As well as the main manuscript, the University also holds 7 out of around 20 remaining small transcribed books that monks would have written themselves before setting out around the world to preach the gospel.  

Internet Picture ( I think this one is of Matthew)

The exhibition From Darkness to Light describes the making of the book, plus The Book of Armagh which was written slightly earlier and the Book of Durrow, what inks were used and how they. were made and the fact that the exhibit book took somewhere around 189 calf skins to make.  Such laborious work.  And the scholarly research is impressive.

I've wanted to visit this for as long as I can remember, but I'm a terrible tourist and never got around o it and unfortunately when we went in the place was packed - apparently there was a cruise ship in for the day.   We got a glimpse of the book for a couple of minutes and the young people from the tours were so noisy we couldn't wait to get out again.   I will go back sometime though - perhaps in Winter.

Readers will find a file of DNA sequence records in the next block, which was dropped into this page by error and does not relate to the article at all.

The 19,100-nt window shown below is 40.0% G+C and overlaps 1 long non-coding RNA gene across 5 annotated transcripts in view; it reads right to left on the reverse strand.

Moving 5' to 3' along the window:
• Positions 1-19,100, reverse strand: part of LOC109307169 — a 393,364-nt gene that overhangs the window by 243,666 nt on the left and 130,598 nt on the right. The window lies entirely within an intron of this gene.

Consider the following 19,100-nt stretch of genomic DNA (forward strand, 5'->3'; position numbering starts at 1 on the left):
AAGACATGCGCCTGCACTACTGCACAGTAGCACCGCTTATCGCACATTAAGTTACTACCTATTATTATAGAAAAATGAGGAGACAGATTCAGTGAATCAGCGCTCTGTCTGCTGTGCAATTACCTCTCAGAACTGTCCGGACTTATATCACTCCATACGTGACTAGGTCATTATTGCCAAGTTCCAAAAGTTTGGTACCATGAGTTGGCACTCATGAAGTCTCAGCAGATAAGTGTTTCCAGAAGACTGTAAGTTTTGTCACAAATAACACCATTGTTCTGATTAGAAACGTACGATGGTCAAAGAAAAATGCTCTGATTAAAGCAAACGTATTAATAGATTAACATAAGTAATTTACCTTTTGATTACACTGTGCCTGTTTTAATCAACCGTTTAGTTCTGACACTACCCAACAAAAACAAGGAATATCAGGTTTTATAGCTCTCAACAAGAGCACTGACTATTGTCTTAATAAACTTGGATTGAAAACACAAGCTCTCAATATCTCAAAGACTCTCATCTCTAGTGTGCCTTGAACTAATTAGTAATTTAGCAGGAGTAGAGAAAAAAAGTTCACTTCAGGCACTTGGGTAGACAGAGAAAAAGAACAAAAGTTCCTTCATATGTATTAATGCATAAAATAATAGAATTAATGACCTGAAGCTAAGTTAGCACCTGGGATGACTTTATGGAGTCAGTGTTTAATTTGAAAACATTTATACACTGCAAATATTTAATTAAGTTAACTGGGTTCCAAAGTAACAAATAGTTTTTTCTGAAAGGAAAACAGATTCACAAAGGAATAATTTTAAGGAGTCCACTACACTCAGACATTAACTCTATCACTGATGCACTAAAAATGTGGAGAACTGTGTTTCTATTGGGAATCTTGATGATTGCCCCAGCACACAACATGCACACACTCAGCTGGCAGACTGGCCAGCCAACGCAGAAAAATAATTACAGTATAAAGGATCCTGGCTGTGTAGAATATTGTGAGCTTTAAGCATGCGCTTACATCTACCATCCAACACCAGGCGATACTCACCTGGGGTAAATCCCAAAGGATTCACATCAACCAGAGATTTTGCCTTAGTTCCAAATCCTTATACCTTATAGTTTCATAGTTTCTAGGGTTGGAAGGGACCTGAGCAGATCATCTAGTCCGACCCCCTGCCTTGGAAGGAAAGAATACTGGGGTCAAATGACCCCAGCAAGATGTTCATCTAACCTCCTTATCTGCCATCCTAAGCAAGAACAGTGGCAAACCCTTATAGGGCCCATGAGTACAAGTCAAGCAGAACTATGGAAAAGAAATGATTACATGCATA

The best part by far of the exhibition for me was walking through The Long Room which is the oldest library in the world and was built in the mid 1700s to house every book that was printed in the British Isles.  It's a beautiful space and houses over 200,000 ancient books and manuscripts including an original copy of the Irish Declaration of Independence - apparently only 2 of them exist.  

The magnificent Long Room

Notice there's no J on the edges - there was no
letter J in Latin
The domed ceiling was added
long after the original building to house a second level of books